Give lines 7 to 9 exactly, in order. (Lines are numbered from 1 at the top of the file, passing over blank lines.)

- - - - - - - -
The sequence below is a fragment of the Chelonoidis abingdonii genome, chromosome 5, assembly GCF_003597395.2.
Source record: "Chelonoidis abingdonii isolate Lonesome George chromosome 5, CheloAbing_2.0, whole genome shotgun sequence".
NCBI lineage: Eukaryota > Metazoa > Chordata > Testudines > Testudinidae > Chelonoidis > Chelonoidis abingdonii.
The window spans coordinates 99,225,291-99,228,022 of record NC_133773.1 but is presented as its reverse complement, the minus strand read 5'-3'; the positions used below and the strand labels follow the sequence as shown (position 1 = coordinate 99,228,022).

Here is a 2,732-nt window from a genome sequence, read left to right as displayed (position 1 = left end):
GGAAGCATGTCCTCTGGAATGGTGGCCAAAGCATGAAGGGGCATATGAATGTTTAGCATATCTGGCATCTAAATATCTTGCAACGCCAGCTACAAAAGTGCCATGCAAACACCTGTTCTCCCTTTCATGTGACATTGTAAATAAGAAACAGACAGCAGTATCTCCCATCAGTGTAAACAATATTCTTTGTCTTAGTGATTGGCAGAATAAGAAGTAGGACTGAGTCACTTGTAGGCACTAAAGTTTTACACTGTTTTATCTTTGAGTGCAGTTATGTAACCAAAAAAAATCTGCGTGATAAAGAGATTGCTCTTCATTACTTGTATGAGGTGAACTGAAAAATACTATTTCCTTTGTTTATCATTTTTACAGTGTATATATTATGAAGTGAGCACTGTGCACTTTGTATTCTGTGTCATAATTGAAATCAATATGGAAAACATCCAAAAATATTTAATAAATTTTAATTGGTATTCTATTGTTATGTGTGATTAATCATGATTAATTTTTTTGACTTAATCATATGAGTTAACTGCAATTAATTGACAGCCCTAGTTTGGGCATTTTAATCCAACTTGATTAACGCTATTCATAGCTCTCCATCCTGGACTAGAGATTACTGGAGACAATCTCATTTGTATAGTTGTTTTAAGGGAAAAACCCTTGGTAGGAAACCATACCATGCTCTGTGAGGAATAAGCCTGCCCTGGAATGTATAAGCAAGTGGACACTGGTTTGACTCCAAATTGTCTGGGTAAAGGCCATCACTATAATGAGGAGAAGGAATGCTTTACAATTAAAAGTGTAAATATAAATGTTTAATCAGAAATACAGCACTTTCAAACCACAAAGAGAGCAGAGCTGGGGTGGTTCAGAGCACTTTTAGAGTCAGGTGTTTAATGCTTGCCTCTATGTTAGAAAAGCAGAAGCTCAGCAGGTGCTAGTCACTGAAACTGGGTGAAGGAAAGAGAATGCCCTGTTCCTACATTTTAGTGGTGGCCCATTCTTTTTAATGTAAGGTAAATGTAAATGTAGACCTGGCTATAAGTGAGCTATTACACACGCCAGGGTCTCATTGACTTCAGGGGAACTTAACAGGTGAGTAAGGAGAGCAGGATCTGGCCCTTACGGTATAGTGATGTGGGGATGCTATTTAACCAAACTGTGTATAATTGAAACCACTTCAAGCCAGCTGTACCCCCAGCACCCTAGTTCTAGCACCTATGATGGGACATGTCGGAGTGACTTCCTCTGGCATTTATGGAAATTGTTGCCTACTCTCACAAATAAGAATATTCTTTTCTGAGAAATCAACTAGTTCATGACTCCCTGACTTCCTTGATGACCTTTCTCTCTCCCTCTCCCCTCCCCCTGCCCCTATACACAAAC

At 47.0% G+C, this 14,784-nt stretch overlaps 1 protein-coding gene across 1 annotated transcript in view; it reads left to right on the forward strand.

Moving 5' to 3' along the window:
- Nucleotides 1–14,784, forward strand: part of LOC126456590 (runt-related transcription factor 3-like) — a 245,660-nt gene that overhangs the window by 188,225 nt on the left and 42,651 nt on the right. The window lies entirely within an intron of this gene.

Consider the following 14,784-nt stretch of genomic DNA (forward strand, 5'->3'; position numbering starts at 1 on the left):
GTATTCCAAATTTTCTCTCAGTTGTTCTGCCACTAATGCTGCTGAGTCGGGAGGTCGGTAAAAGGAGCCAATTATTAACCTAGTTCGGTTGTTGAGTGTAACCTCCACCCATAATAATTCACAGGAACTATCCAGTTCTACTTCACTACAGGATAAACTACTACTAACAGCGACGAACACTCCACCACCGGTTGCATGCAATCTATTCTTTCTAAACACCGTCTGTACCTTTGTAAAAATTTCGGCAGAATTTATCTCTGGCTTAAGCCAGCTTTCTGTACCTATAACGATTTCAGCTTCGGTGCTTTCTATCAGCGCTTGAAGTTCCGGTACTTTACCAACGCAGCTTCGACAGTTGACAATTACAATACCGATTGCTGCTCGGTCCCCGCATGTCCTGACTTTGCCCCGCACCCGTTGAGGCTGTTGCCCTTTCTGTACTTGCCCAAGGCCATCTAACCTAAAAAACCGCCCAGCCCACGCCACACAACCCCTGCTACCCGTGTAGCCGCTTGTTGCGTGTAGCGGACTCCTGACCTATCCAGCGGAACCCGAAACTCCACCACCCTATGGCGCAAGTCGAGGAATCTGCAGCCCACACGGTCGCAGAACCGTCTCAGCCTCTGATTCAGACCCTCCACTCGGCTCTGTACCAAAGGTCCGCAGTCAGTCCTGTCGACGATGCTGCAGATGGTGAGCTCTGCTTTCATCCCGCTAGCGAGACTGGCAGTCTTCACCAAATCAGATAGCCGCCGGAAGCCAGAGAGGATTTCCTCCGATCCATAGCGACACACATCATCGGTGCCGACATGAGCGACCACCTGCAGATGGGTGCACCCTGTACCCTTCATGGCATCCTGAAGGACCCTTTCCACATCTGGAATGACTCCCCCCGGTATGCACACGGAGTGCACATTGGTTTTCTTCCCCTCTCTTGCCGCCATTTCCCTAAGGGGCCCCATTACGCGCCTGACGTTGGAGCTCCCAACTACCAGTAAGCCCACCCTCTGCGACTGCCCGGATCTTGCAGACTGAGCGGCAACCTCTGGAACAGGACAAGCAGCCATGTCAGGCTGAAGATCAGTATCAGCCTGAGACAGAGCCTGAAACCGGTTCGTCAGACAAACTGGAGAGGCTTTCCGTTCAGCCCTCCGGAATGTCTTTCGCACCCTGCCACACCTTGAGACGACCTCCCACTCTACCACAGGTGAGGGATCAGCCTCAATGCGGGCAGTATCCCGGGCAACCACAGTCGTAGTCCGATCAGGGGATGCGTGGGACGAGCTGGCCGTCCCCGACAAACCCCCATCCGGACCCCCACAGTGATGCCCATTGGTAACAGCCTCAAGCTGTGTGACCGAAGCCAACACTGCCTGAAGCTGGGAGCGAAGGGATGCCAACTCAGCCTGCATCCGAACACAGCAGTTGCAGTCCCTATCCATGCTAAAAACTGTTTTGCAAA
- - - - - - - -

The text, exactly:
At 47.0% G+C, this 14,784-nt stretch overlaps 1 protein-coding gene across 1 annotated transcript in view; it reads left to right on the forward strand.

Moving 5' to 3' along the window:
- Nucleotides 1–14,784, forward strand: part of LOC126456590 (runt-related transcription factor 3-like) — a 245,660-nt gene that overhangs the window by 188,225 nt on the left and 42,651 nt on the right. The window lies entirely within an intron of this gene.